Opinion: Banks should pick the valuers, not the buyer

Opinion: Banks should pick the valuers, not the buyer

Sometimes the Australian way is better. Our banking system is remarkably similar to Australia's, largely because our big banks are owned by Australia' banks and because banks on both sides of the Tasman have lent heavily to home occupiers and investors. But there is one big difference. Australia's banks will only accept a property valuation from a valuer that the bank specifies and pays for. The bank in Australia will choose a valuer from its own panel of valuation companies before it approves the loan. The cost of the valuation is often passed on to the borrower, but the relationship is clearly between the bank and the valuer.

The valuer will often be conservative about the value of a property because any over-valuation will eventually hurt the bank, which has put most of the money up for the deal. The key thing is that the bank is the valuer's client, not the home buyer. In New Zealand the shoe is definitely on the other foot. Here the borrower chooses the valuer, not the bank. Often the borrower will choose the valuer recommended by the real estate agent during the sales process. This means the valuer feels beholden to the home buyer first, and often to the real estate agent next. The bank is an adversary rather than a client. The bank has virtually no come-back if it suddenly finds the property is worth much less than the valuation. In the last 5 years it has been in the valuer's interest to provide an optimistic valuation because that meant the borrower could get a loan more easily and the deal would go through more easily. All this is fine in a rising market. The rising tide will cover all sorts of mistakes and optimism. In a falling market this is problem for the bank, and by extension, the depositors in those banks who want to be sure the banks are being careful with their money. New Zealand's valuers are mostly small operators operating as one-man bands or as small practices out of home offices and suburban office buildings. They would, of course, reject the implication that they are pumping up valuations to ensure they keep a cosy relationship with a real estate agent or property investor. But it's not unheard of, particularly in the area of investment apartments and the practice of same day selling, where a property is bought and sold by some middleman with a friendly valuer and a gullible end purchaser. The Blue Peak scheme operated in conjunction with Phil Jones' Richmastery property investing education group comes to mind. An Auckland valuer, Tony Kidd of PRP Auckland, was taken to the Valuers Registration Board earlier this year over complaints about valuations on apartments. PRP did valuations for hundreds of Blue Chip properties, many of which were hopelessly unreal. Many of the instances of mortgage fraud reported on earlier this year involved "˜hydraulicking' using friendly valuations. Eventually our banks will end up with the problems when mortgagee sales reveal assets worth much less than originally valued. New Zealand's banks should adopt the practice of their Australian parents and appoint panels of valuers they can monitor and hold to account.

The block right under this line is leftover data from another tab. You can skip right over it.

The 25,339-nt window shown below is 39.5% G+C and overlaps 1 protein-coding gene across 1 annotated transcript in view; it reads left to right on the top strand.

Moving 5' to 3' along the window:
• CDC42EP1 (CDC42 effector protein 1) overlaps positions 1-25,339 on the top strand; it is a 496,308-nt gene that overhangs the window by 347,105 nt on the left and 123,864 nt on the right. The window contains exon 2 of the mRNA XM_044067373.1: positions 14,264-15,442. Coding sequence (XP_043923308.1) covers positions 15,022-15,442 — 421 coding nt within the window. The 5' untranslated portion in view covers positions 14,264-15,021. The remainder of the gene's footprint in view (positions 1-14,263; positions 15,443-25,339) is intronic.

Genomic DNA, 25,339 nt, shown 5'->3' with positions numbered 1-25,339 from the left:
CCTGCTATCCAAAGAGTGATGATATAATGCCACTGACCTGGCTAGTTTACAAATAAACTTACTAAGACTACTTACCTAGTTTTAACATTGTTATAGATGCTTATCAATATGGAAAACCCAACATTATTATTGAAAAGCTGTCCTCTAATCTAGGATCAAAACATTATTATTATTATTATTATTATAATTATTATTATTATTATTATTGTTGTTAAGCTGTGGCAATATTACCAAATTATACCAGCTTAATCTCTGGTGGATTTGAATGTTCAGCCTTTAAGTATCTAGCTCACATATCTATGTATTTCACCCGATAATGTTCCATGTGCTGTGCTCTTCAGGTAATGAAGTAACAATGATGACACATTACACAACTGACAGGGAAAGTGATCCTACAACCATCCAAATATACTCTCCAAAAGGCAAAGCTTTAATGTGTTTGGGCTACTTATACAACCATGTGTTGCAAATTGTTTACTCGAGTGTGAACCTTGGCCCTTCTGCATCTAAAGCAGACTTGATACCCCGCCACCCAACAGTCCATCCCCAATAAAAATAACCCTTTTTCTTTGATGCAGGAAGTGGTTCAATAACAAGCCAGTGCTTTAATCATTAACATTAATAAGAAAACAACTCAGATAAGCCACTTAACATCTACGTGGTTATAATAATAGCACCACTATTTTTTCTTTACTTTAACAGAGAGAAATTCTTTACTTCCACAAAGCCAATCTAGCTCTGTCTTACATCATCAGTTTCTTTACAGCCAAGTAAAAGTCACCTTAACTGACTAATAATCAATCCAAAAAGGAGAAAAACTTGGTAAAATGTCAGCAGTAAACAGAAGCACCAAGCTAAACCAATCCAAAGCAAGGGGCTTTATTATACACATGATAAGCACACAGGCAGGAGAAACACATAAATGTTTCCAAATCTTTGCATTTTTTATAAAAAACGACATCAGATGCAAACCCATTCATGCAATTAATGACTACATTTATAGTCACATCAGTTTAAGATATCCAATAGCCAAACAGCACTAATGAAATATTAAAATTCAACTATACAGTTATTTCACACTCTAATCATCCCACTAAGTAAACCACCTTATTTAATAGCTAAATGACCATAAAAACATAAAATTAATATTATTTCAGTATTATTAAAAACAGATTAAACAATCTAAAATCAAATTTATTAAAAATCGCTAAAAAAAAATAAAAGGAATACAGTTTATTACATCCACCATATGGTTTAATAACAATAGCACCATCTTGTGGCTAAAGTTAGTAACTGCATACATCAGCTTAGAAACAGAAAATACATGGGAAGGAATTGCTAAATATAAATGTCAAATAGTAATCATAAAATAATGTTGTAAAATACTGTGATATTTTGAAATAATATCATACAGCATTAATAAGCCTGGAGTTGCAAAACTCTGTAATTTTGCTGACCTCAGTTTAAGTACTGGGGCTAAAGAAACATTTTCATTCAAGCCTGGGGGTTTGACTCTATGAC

We welcome your help to improve our coverage of this issue. Any examples or experiences to relate? Any links to other news, data or research to shed more light on this? Any insight or views on what might happen next or what should happen next? Any errors to correct?

We welcome your comments below. If you are not already registered, please register to comment.

Remember we welcome robust, respectful and insightful debate. We don't welcome abusive or defamatory comments and will de-register those repeatedly making such comments. Our current comment policy is here.